The second new event is the euro. In theory the euro ought not to make much difference to international investment patterns, for it is only the amalgam of the various European currencies. Anyone investing in it now could have achieved much the same effect by investing in marks, francs, lire and so on in the appropriate proportions.

But in practice the euro does change things, because it creates a simple practical alternative to the dollar. Any non-US, non-European investor has another place to pop funds, backed by the output of an economy of more or less similar size to the States. And "Euroland" has a current account surplus too.

So expect some dollar weakness and some euro strength in the months ahead as portfolio managers gradually rebalance their portfolios.

Third, there is Japan. The Japanese, as noted above, have been the principal investors in the US and particularly in US Treasury securities. One of the forces propelling Japanese money is that it would earn a much higher return in the US than it could in Japan. Ludicrously low Japanese interest rates were the culprit. In the last six weeks, while short-term money market rates have remained very low, there has been a doubling of the yield available on Japanese government bonds - a rise from below 1 per cent to nearly 2 per cent (see right-hand graph).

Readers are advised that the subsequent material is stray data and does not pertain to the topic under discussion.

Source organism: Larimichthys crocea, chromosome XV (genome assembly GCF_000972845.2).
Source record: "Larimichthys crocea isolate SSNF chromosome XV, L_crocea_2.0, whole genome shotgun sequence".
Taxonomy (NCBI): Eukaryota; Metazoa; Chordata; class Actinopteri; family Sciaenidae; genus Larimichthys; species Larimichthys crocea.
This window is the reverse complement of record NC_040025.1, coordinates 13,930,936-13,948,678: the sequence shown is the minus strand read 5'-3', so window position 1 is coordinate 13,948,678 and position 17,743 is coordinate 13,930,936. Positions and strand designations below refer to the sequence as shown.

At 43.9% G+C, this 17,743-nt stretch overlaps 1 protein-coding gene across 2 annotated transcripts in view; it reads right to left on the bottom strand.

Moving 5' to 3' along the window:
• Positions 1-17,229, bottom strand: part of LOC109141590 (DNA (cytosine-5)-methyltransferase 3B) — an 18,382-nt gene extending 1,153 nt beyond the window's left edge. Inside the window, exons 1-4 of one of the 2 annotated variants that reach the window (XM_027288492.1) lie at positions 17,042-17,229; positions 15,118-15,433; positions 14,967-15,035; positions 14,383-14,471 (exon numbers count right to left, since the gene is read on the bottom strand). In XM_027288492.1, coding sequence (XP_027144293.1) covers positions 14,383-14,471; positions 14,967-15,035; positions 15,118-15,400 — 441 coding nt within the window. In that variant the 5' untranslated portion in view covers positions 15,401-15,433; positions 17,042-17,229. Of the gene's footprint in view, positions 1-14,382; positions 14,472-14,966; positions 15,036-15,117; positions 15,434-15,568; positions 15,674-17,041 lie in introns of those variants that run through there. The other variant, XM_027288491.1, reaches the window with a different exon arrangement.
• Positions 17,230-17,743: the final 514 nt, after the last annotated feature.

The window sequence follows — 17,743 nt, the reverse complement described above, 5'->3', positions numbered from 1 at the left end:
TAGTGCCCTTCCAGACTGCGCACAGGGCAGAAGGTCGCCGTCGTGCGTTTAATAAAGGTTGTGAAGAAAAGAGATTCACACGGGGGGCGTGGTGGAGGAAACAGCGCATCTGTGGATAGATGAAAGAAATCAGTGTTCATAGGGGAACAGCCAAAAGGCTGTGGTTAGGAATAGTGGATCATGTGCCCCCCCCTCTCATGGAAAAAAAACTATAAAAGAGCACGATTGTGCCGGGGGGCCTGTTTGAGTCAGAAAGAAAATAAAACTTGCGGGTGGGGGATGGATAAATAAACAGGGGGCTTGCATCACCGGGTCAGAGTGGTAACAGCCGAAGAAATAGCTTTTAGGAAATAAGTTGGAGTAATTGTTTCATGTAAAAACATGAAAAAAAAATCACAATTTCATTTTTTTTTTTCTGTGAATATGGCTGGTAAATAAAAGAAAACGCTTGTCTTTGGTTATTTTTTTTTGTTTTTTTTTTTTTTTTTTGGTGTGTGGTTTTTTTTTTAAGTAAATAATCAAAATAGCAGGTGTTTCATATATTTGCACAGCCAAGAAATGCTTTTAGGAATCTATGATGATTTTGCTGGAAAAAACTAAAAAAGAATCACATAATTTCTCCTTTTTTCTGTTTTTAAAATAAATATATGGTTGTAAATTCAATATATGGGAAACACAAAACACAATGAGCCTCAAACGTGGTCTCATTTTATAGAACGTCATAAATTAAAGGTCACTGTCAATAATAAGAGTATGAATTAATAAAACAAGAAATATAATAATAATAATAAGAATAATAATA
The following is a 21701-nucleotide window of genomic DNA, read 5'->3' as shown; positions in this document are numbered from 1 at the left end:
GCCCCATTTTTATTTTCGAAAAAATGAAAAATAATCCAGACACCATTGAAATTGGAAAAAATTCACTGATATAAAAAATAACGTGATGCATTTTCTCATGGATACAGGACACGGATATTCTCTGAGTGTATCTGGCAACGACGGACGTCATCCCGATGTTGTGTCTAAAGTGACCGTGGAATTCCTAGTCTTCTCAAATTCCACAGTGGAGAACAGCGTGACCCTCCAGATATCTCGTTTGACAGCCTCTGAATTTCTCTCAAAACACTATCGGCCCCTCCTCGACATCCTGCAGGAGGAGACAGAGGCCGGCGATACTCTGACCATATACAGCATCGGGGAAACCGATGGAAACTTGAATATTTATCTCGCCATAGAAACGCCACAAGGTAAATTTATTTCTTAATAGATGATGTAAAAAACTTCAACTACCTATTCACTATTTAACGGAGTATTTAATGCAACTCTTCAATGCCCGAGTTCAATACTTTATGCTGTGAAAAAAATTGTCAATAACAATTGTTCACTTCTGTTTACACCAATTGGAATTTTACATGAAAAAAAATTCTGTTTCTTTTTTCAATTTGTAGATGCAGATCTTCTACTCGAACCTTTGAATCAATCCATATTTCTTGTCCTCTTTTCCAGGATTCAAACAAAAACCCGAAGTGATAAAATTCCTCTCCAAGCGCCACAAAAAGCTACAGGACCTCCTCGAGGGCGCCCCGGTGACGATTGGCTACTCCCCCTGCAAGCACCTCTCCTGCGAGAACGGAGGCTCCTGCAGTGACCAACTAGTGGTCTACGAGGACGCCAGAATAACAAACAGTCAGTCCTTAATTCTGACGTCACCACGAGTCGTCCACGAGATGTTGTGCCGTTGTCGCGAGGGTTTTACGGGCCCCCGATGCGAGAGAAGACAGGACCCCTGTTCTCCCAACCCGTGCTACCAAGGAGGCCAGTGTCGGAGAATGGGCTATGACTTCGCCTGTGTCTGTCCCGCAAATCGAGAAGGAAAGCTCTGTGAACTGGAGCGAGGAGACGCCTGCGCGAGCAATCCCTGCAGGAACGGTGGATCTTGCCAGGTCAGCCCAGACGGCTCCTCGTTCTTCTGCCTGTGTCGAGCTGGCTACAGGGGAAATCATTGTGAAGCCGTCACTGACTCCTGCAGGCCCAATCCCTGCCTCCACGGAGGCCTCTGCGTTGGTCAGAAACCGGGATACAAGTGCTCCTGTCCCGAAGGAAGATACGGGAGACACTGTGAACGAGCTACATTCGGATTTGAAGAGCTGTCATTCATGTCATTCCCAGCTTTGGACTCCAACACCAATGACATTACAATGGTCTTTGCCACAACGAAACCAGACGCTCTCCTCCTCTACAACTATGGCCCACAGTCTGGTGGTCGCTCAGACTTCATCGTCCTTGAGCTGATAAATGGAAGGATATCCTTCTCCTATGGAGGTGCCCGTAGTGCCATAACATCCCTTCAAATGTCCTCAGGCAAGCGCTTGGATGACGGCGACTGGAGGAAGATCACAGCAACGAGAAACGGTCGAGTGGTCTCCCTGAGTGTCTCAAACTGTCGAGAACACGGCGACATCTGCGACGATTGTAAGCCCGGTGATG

To Americans and Britons, 2 per cent may not sound very much, but since deflation has a firm grip, the real yield is perhaps 3.5 per cent, which is actually higher than the real yield of either US or UK securities - or euro ones for that matter.

Add to this the need for Japanese financial institutions to sell liquid assets to repair their balance sheets after the devastation of bad debts, and suddenly there is a practical case for repatriating funds from America.

We are still some way from the doomsday scenario, where a withdrawal of Japanese funds leads to a collapse in US financial markets. Nevertheless it was significant that earlier this week, Eisuke Sakakibara, the Japanese Ministry of Finance official known as "Mr Yen", said that the US economy was "fairly bubble-like". That does not quite constitute an instruction for Japanese holders of US securities to sell, but it does indicate a rising concern in Japan at the durability of the long US boom.

There are a couple of rules that anyone trying to explain the movements of financial markets need to follow. One is that it is always very difficult to get the timing right - in fact you know you will get the timing wrong - so that even when something is inevitable you may have to wait years for it to happen. The other is that momentum is an immensely powerful force in markets, so that they tend to overshoot.

Put these two together and apply it to the Japan/US financial imbalance which has continued now for more than 15 years and what do you say? Simply that we may be moving at last into the end-game for the US current account deficit and that Japan will play the key role in the correction to come.